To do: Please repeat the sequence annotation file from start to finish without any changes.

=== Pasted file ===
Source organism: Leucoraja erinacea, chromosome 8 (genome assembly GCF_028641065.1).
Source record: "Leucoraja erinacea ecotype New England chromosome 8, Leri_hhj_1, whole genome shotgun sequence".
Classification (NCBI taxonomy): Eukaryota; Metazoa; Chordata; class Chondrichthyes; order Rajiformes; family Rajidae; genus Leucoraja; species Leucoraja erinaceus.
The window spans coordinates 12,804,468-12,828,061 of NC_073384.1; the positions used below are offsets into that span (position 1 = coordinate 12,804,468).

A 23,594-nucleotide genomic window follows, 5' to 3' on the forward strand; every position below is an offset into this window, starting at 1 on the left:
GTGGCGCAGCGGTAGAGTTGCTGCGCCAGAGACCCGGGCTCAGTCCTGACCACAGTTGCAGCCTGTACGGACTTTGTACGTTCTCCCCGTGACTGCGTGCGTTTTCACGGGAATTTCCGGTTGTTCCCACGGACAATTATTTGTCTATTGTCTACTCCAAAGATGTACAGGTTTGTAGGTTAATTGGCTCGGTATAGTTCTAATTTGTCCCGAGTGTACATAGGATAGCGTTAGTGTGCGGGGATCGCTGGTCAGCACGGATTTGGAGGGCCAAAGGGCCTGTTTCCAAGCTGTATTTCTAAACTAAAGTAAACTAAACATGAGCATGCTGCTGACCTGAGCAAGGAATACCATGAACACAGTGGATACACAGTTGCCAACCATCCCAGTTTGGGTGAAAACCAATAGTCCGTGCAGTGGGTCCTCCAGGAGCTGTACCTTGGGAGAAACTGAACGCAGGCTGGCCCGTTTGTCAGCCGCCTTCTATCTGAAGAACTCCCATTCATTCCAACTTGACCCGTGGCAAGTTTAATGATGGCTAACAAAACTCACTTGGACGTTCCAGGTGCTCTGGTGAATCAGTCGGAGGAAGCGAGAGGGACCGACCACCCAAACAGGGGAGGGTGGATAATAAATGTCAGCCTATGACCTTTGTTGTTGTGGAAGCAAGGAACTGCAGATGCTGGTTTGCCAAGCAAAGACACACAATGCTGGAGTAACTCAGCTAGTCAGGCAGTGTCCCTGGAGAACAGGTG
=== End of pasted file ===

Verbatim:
Source organism: Leucoraja erinacea, chromosome 8 (genome assembly GCF_028641065.1).
Source record: "Leucoraja erinacea ecotype New England chromosome 8, Leri_hhj_1, whole genome shotgun sequence".
Classification (NCBI taxonomy): Eukaryota; Metazoa; Chordata; class Chondrichthyes; order Rajiformes; family Rajidae; genus Leucoraja; species Leucoraja erinaceus.
The window spans coordinates 12,804,468-12,828,061 of NC_073384.1; the positions used below are offsets into that span (position 1 = coordinate 12,804,468).

A 23,594-nucleotide genomic window follows, 5' to 3' on the forward strand; every position below is an offset into this window, starting at 1 on the left:
GTGGCGCAGCGGTAGAGTTGCTGCGCCAGAGACCCGGGCTCAGTCCTGACCACAGTTGCAGCCTGTACGGACTTTGTACGTTCTCCCCGTGACTGCGTGCGTTTTCACGGGAATTTCCGGTTGTTCCCACGGACAATTATTTGTCTATTGTCTACTCCAAAGATGTACAGGTTTGTAGGTTAATTGGCTCGGTATAGTTCTAATTTGTCCCGAGTGTACATAGGATAGCGTTAGTGTGCGGGGATCGCTGGTCAGCACGGATTTGGAGGGCCAAAGGGCCTGTTTCCAAGCTGTATTTCTAAACTAAAGTAAACTAAACATGAGCATGCTGCTGACCTGAGCAAGGAATACCATGAACACAGTGGATACACAGTTGCCAACCATCCCAGTTTGGGTGAAAACCAATAGTCCGTGCAGTGGGTCCTCCAGGAGCTGTACCTTGGGAGAAACTGAACGCAGGCTGGCCCGTTTGTCAGCCGCCTTCTATCTGAAGAACTCCCATTCATTCCAACTTGACCCGTGGCAAGTTTAATGATGGCTAACAAAACTCACTTGGACGTTCCAGGTGCTCTGGTGAATCAGTCGGAGGAAGCGAGAGGGACCGACCACCCAAACAGGGGAGGGTGGATAATAAATGTCAGCCTATGACCTTTGTTGTTGTGGAAGCAAGGAACTGCAGATGCTGGTTTGCCAAGCAAAGACACACAATGCTGGAGTAACTCAGCTAGTCAGGCAGTGTCCCTGGAGAACAGGTG